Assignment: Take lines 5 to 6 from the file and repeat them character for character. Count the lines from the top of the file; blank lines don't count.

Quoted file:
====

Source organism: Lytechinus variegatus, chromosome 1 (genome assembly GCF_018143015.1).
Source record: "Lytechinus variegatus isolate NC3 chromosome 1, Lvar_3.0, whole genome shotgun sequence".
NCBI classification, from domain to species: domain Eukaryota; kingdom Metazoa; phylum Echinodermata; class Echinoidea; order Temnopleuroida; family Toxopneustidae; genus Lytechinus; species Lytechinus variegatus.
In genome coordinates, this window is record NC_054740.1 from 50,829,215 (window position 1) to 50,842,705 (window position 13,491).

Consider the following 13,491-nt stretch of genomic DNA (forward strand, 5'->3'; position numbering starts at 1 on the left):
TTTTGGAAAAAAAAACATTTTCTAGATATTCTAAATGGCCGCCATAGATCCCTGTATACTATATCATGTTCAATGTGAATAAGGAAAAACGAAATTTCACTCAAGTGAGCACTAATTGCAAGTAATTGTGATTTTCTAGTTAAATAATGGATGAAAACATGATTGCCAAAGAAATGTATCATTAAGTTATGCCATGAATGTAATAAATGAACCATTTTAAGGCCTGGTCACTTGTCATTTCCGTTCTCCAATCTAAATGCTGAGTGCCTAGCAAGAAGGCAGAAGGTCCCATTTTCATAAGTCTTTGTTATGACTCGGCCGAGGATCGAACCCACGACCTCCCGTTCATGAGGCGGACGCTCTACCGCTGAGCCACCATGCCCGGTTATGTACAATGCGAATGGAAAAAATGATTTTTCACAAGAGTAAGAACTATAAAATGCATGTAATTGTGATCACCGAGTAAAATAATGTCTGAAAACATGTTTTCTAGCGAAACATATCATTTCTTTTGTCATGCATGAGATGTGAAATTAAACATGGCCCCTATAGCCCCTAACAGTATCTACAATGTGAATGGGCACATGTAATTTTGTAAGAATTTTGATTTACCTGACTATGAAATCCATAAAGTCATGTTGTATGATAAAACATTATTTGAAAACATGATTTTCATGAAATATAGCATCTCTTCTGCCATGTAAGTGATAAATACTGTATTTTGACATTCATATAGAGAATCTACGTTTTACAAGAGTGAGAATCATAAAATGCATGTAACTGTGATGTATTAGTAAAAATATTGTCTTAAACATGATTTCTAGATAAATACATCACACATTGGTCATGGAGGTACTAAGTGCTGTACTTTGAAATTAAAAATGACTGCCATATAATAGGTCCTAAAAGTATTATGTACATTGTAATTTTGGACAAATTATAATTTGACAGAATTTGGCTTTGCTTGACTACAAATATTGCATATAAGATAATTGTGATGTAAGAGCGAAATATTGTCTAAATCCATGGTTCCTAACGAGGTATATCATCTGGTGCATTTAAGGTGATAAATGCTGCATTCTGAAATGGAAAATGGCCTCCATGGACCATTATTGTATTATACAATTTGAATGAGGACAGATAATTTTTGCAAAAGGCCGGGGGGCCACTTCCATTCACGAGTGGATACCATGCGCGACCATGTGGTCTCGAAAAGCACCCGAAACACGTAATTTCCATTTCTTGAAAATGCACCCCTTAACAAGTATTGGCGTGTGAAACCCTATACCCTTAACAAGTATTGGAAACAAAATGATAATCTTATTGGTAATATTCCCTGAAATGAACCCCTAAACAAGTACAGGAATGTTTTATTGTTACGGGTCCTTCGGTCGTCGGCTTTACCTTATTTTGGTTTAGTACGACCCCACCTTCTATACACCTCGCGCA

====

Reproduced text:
Consider the following 13,491-nt stretch of genomic DNA (forward strand, 5'->3'; position numbering starts at 1 on the left):
TTTTGGAAAAAAAAACATTTTCTAGATATTCTAAATGGCCGCCATAGATCCCTGTATACTATATCATGTTCAATGTGAATAAGGAAAAACGAAATTTCACTCAAGTGAGCACTAATTGCAAGTAATTGTGATTTTCTAGTTAAATAATGGATGAAAACATGATTGCCAAAGAAATGTATCATTAAGTTATGCCATGAATGTAATAAATGAACCATTTTAAGGCCTGGTCACTTGTCATTTCCGTTCTCCAATCTAAATGCTGAGTGCCTAGCAAGAAGGCAGAAGGTCCCATTTTCATAAGTCTTTGTTATGACTCGGCCGAGGATCGAACCCACGACCTCCCGTTCATGAGGCGGACGCTCTACCGCTGAGCCACCATGCCCGGTTATGTACAATGCGAATGGAAAAAATGATTTTTCACAAGAGTAAGAACTATAAAATGCATGTAATTGTGATCACCGAGTAAAATAATGTCTGAAAACATGTTTTCTAGCGAAACATATCATTTCTTTTGTCATGCATGAGATGTGAAATTAAACATGGCCCCTATAGCCCCTAACAGTATCTACAATGTGAATGGGCACATGTAATTTTGTAAGAATTTTGATTTACCTGACTATGAAATCCATAAAGTCATGTTGTATGATAAAACATTATTTGAAAACATGATTTTCATGAAATATAGCATCTCTTCTGCCATGTAAGTGATAAATACTGTATTTTGACATTCATATAGAGAATCTACGTTTTACAAGAGTGAGAATCATAAAATGCATGTAACTGTGATGTATTAGTAAAAATATTGTCTTAAACATGATTTCTAGATAAATACATCACACATTGGTCATGGAGGTACTAAGTGCTGTACTTTGAAATTAAAAATGACTGCCATATAATAGGTCCTAAAAGTATTATGTACATTGTAATTTTGGACAAATTATAATTTGACAGAATTTGGCTTTGCTTGACTACAAATATTGCATATAAGATAATTGTGATGTAAGAGCGAAATATTGTCTAAATCCATGGTTCCTAACGAGGTATATCATCTGGTGCATTTAAGGTGATAAATGCTGCATTCTGAAATGGAAAATGGCCTCCATGGACCATTATTGTATTATACAATTTGAATGAGGACAGATAATTTTTGCAAAAGGCCGGGGGGCCACTTCCATTCACGAGTGGATACCATGCGCGACCATGTGGTCTCGAAAAGCACCCGAAACACGTAATTTCCATTTCTTGAAAATGCACCCCTTAACAAGTATTGGCGTGTGAAACCCTATACCCTTAACAAGTATTGGAAACAAAATGATAATCTTATTGGTAATATTCCCTGAAATGAACCCCTAAACAAGTACAGGAATGTTTTATTGTTACGGGTCCTTCGGTCGTCGGCTTTACCTTATTTTGGTTTAGTACGACCCCACCTTCTATACACCTCGCGCA